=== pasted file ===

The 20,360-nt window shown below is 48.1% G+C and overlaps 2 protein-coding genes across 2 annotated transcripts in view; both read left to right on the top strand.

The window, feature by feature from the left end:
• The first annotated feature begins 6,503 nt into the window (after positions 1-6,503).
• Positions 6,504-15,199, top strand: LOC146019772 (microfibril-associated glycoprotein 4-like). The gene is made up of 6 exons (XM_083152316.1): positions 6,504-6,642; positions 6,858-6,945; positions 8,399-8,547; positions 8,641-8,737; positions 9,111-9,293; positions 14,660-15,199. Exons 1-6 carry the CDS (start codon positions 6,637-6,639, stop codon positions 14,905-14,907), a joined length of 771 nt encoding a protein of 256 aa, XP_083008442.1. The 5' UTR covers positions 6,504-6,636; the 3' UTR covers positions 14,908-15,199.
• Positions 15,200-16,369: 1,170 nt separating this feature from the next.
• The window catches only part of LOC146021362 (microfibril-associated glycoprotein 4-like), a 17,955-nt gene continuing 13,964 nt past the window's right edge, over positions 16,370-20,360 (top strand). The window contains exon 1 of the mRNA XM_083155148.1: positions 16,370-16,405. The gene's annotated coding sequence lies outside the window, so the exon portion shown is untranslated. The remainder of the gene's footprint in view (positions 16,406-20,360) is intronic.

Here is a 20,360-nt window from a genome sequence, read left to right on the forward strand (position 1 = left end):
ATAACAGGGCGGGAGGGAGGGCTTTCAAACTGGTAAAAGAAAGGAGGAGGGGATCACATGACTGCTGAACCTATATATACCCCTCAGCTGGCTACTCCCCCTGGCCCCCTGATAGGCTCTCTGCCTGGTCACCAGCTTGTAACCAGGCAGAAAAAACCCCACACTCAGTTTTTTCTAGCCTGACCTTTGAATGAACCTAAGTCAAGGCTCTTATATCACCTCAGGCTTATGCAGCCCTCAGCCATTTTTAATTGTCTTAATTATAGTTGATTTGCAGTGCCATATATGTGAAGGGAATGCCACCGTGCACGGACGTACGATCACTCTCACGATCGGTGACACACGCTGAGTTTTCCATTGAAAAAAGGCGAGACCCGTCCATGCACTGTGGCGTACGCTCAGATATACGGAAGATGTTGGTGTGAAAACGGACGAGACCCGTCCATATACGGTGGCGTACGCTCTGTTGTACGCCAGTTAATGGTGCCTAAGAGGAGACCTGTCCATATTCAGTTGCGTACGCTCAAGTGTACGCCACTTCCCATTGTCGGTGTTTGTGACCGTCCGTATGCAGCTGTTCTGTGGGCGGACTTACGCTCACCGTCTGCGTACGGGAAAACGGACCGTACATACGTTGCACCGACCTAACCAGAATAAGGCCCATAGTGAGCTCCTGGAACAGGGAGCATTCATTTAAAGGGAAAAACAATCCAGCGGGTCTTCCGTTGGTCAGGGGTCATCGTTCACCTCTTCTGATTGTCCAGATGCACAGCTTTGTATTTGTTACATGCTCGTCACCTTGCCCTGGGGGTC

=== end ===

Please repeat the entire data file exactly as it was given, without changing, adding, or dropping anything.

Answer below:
The 20,360-nt window shown below is 48.1% G+C and overlaps 2 protein-coding genes across 2 annotated transcripts in view; both read left to right on the top strand.

The window, feature by feature from the left end:
• The first annotated feature begins 6,503 nt into the window (after positions 1-6,503).
• Positions 6,504-15,199, top strand: LOC146019772 (microfibril-associated glycoprotein 4-like). The gene is made up of 6 exons (XM_083152316.1): positions 6,504-6,642; positions 6,858-6,945; positions 8,399-8,547; positions 8,641-8,737; positions 9,111-9,293; positions 14,660-15,199. Exons 1-6 carry the CDS (start codon positions 6,637-6,639, stop codon positions 14,905-14,907), a joined length of 771 nt encoding a protein of 256 aa, XP_083008442.1. The 5' UTR covers positions 6,504-6,636; the 3' UTR covers positions 14,908-15,199.
• Positions 15,200-16,369: 1,170 nt separating this feature from the next.
• The window catches only part of LOC146021362 (microfibril-associated glycoprotein 4-like), a 17,955-nt gene continuing 13,964 nt past the window's right edge, over positions 16,370-20,360 (top strand). The window contains exon 1 of the mRNA XM_083155148.1: positions 16,370-16,405. The gene's annotated coding sequence lies outside the window, so the exon portion shown is untranslated. The remainder of the gene's footprint in view (positions 16,406-20,360) is intronic.

Here is a 20,360-nt window from a genome sequence, read left to right on the forward strand (position 1 = left end):
ATAACAGGGCGGGAGGGAGGGCTTTCAAACTGGTAAAAGAAAGGAGGAGGGGATCACATGACTGCTGAACCTATATATACCCCTCAGCTGGCTACTCCCCCTGGCCCCCTGATAGGCTCTCTGCCTGGTCACCAGCTTGTAACCAGGCAGAAAAAACCCCACACTCAGTTTTTTCTAGCCTGACCTTTGAATGAACCTAAGTCAAGGCTCTTATATCACCTCAGGCTTATGCAGCCCTCAGCCATTTTTAATTGTCTTAATTATAGTTGATTTGCAGTGCCATATATGTGAAGGGAATGCCACCGTGCACGGACGTACGATCACTCTCACGATCGGTGACACACGCTGAGTTTTCCATTGAAAAAAGGCGAGACCCGTCCATGCACTGTGGCGTACGCTCAGATATACGGAAGATGTTGGTGTGAAAACGGACGAGACCCGTCCATATACGGTGGCGTACGCTCTGTTGTACGCCAGTTAATGGTGCCTAAGAGGAGACCTGTCCATATTCAGTTGCGTACGCTCAAGTGTACGCCACTTCCCATTGTCGGTGTTTGTGACCGTCCGTATGCAGCTGTTCTGTGGGCGGACTTACGCTCACCGTCTGCGTACGGGAAAACGGACCGTACATACGTTGCACCGACCTAACCAGAATAAGGCCCATAGTGAGCTCCTGGAACAGGGAGCATTCATTTAAAGGGAAAAACAATCCAGCGGGTCTTCCGTTGGTCAGGGGTCATCGTTCACCTCTTCTGATTGTCCAGATGCACAGCTTTGTATTTGTTACATGCTCGTCACCTTGCCCTGGGGGTC